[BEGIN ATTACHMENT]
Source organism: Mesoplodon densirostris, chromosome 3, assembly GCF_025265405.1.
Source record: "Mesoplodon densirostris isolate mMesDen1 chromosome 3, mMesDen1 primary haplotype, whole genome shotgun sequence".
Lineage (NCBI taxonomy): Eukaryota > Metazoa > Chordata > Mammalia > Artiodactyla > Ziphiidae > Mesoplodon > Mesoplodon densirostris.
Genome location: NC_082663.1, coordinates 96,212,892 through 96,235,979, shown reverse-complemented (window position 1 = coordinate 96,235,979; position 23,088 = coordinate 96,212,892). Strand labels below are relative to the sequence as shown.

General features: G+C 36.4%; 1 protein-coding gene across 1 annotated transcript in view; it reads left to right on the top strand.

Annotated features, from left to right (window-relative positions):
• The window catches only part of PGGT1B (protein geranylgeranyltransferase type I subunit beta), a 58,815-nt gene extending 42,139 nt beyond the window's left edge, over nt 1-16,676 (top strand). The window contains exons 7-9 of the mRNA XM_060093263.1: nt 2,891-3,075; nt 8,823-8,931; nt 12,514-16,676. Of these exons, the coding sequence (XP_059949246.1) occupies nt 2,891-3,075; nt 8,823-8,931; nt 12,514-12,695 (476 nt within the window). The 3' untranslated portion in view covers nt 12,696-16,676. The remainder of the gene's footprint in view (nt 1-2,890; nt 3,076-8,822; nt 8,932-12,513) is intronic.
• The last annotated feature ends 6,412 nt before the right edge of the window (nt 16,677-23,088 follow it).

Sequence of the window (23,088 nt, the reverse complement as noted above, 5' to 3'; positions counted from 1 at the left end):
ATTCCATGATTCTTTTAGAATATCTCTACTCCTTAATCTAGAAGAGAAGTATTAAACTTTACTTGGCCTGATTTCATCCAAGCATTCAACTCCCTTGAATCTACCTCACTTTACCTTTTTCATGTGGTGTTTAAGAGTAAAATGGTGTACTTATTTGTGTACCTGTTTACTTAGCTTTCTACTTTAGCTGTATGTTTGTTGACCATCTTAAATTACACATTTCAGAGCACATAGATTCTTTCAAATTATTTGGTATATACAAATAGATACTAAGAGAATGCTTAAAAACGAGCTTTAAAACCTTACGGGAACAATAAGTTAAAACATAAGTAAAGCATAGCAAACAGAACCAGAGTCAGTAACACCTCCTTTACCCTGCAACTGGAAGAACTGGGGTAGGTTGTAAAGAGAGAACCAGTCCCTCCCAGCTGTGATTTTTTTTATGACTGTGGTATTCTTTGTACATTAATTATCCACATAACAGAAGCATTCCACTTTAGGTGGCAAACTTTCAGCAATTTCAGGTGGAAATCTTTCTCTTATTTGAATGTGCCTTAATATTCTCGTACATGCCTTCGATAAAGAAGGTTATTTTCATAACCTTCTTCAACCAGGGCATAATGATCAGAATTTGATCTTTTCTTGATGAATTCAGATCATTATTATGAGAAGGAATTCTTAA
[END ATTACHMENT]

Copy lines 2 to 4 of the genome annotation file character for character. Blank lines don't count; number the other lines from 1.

Source record: "Mesoplodon densirostris isolate mMesDen1 chromosome 3, mMesDen1 primary haplotype, whole genome shotgun sequence".
Lineage (NCBI taxonomy): Eukaryota > Metazoa > Chordata > Mammalia > Artiodactyla > Ziphiidae > Mesoplodon > Mesoplodon densirostris.
Genome location: NC_082663.1, coordinates 96,212,892 through 96,235,979, shown reverse-complemented (window position 1 = coordinate 96,235,979; position 23,088 = coordinate 96,212,892). Strand labels below are relative to the sequence as shown.